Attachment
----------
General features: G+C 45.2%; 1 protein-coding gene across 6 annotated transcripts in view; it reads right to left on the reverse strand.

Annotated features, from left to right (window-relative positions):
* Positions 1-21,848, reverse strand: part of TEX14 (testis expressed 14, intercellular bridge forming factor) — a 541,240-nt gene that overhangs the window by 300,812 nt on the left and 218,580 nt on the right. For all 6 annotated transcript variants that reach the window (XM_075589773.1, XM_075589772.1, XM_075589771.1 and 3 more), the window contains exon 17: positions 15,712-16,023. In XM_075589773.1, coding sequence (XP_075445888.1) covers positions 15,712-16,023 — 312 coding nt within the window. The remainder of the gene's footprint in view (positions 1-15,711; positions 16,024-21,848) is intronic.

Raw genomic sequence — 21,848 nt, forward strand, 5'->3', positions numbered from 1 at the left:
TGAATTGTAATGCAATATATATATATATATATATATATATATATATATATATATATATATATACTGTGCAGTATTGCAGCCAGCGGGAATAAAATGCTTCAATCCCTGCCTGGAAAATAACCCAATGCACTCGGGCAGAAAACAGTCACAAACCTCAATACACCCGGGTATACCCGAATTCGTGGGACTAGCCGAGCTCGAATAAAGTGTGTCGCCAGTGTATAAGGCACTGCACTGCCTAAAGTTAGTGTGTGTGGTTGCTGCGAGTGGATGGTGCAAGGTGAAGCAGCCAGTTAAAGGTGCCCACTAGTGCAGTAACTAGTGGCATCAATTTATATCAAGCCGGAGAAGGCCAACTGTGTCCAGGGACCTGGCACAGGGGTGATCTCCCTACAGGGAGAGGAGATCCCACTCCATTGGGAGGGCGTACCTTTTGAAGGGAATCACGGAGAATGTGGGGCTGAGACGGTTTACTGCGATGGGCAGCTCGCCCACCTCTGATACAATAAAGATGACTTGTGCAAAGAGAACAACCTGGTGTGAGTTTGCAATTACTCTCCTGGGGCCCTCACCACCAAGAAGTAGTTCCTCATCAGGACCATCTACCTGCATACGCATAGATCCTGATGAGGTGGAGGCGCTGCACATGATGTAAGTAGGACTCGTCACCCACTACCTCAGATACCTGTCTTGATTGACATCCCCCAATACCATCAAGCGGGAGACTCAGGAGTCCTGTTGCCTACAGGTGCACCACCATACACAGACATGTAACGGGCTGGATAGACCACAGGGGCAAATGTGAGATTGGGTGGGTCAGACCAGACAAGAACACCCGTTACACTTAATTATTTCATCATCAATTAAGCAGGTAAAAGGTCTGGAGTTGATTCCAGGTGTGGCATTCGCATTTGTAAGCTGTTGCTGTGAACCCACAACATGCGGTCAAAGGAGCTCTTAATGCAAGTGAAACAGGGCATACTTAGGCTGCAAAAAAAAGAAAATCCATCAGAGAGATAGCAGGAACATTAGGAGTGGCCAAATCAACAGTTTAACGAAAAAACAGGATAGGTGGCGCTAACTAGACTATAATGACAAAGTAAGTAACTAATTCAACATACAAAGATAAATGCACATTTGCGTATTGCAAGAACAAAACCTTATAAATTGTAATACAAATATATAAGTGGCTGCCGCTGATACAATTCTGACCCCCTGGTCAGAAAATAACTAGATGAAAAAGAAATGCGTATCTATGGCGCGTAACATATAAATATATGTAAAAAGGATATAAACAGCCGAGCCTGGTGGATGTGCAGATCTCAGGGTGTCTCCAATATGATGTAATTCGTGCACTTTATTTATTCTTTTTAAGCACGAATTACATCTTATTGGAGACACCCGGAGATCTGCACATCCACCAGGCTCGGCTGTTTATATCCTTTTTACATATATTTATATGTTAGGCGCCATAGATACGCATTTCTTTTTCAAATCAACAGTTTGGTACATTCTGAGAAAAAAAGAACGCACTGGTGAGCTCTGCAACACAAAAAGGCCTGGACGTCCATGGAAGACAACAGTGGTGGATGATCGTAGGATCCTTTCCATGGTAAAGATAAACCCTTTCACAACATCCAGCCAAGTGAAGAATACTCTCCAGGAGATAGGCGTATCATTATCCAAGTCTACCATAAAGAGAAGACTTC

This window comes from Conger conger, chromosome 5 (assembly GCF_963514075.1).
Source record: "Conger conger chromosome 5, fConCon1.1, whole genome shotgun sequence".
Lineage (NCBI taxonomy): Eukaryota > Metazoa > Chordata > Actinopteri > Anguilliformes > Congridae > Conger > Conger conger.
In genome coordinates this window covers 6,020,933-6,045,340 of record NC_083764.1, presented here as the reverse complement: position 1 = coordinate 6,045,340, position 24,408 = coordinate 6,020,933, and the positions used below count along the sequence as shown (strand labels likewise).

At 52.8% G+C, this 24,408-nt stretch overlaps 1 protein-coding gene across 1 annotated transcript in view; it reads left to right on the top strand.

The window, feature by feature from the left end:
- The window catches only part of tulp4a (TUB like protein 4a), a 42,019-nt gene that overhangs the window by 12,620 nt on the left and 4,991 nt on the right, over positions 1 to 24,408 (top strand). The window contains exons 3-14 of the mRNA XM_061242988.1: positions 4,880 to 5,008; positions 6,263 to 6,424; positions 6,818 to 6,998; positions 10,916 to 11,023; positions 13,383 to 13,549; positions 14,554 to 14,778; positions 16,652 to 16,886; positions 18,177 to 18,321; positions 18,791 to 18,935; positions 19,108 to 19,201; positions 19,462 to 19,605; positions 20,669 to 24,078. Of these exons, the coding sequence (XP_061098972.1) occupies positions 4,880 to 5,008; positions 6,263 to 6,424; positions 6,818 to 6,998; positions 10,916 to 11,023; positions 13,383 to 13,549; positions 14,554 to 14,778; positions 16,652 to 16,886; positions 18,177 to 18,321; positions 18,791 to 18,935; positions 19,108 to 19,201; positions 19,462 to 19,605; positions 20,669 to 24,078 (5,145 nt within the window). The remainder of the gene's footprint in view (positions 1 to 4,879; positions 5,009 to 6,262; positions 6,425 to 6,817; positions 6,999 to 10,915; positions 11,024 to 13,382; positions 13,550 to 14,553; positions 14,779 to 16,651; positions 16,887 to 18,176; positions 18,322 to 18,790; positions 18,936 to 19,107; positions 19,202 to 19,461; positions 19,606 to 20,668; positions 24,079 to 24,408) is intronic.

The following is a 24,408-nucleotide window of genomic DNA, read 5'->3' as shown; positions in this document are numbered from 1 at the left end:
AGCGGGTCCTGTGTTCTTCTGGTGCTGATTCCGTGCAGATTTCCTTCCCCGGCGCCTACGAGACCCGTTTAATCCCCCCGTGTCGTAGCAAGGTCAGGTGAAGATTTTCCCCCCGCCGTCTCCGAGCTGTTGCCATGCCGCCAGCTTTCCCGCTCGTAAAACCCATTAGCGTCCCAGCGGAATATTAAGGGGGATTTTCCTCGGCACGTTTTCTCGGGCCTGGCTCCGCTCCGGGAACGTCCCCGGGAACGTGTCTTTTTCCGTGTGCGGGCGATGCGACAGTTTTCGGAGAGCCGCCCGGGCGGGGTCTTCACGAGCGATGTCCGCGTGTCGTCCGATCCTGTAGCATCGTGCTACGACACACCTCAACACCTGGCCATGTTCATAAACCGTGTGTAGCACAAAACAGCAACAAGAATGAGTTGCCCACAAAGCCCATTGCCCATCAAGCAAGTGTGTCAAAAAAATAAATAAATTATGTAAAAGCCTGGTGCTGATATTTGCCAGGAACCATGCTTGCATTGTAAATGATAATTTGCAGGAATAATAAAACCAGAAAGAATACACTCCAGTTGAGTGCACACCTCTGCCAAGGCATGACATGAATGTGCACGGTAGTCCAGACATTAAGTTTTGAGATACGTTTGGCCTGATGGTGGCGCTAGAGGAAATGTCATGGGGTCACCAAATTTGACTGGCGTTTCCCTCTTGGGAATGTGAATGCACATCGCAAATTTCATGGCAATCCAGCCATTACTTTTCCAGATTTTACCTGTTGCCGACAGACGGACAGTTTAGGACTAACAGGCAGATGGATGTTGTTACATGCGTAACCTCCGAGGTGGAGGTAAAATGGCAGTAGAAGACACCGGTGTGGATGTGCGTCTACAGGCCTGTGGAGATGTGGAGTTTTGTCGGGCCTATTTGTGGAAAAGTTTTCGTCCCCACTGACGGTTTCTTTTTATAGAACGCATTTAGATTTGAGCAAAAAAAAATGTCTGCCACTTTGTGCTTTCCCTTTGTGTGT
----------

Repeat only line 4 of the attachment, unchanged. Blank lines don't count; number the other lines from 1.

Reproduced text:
Raw genomic sequence — 21,848 nt, forward strand, 5'->3', positions numbered from 1 at the left: